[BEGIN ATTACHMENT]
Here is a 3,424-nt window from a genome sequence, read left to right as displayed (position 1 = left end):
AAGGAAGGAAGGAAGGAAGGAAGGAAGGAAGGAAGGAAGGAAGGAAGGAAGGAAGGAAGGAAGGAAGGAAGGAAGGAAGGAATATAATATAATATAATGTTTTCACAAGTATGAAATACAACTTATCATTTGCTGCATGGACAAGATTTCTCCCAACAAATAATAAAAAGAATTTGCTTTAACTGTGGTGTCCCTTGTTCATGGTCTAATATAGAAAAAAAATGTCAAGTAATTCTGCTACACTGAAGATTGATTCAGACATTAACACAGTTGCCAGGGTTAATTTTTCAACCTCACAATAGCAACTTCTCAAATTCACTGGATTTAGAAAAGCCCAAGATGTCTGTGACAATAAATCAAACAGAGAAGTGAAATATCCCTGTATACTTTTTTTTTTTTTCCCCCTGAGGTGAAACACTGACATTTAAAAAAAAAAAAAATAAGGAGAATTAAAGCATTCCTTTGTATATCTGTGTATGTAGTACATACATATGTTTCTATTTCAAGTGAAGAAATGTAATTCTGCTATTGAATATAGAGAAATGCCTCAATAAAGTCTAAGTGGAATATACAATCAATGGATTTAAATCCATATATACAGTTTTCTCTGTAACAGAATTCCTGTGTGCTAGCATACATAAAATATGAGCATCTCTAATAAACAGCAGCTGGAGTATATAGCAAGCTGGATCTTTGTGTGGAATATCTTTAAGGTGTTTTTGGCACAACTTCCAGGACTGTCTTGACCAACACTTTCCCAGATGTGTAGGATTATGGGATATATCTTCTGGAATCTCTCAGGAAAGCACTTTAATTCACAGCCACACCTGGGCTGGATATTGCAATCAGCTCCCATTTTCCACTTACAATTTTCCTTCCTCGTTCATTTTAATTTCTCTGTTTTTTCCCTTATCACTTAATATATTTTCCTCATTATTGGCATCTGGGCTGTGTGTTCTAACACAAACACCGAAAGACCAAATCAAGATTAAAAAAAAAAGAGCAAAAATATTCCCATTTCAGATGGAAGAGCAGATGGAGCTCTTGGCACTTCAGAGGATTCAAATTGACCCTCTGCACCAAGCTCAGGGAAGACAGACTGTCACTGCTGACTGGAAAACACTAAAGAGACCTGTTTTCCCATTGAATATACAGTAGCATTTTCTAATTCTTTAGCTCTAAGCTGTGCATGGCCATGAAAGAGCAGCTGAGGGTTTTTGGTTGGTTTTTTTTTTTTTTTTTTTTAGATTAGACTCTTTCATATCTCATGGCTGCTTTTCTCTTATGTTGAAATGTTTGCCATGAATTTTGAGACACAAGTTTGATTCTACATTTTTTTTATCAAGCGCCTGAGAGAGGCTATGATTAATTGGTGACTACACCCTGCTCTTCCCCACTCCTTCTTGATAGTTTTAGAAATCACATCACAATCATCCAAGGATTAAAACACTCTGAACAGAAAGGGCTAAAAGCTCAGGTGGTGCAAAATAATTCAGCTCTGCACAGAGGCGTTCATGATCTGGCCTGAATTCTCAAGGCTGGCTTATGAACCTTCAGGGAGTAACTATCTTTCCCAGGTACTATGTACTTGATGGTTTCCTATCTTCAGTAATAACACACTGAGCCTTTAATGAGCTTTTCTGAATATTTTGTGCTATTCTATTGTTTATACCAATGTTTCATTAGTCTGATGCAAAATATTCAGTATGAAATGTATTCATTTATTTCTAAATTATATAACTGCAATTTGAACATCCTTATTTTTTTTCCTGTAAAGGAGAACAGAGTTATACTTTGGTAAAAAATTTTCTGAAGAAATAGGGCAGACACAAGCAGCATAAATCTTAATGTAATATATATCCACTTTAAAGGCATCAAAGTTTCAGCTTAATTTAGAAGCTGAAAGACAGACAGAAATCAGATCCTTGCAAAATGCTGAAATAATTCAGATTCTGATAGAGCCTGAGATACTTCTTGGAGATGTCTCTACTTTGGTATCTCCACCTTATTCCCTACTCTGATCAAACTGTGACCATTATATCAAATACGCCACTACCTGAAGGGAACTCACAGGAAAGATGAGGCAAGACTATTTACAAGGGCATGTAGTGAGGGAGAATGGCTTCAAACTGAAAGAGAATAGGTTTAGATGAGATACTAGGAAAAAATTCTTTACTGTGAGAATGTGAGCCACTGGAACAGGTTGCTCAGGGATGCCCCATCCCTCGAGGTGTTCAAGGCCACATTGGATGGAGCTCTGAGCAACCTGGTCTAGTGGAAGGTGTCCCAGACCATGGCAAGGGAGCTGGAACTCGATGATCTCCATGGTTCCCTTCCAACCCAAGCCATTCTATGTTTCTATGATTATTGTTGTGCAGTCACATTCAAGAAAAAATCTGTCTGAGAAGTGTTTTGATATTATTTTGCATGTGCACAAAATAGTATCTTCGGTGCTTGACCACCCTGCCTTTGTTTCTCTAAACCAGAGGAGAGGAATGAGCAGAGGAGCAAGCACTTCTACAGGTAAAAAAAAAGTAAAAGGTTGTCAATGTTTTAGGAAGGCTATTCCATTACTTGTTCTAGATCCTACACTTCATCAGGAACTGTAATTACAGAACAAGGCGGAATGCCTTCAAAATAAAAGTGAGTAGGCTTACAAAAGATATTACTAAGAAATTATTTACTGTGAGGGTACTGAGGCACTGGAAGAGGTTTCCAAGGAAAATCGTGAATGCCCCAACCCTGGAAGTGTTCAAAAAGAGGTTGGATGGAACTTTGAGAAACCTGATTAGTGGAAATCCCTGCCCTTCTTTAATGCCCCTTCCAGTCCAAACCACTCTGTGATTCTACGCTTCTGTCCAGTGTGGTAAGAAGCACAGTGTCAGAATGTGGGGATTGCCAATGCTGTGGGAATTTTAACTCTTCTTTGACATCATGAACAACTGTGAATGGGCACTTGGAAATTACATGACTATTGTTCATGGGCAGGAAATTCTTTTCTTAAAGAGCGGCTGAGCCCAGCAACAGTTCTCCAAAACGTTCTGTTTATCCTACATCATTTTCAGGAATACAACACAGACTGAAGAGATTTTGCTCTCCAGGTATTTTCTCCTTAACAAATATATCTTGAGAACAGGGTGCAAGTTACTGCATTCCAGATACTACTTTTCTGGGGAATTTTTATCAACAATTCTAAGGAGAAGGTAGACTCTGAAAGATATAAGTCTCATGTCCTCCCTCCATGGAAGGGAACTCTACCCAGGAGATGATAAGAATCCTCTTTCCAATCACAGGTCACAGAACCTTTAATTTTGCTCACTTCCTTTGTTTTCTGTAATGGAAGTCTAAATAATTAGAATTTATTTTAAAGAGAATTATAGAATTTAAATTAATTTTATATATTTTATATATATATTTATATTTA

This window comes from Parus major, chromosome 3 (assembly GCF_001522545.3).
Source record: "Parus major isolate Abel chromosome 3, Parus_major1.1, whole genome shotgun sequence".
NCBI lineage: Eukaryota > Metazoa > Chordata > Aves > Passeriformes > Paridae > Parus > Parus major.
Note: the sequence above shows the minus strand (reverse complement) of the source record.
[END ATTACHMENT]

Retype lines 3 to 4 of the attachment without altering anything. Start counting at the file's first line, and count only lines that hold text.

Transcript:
This window comes from Parus major, chromosome 3 (assembly GCF_001522545.3).
Source record: "Parus major isolate Abel chromosome 3, Parus_major1.1, whole genome shotgun sequence".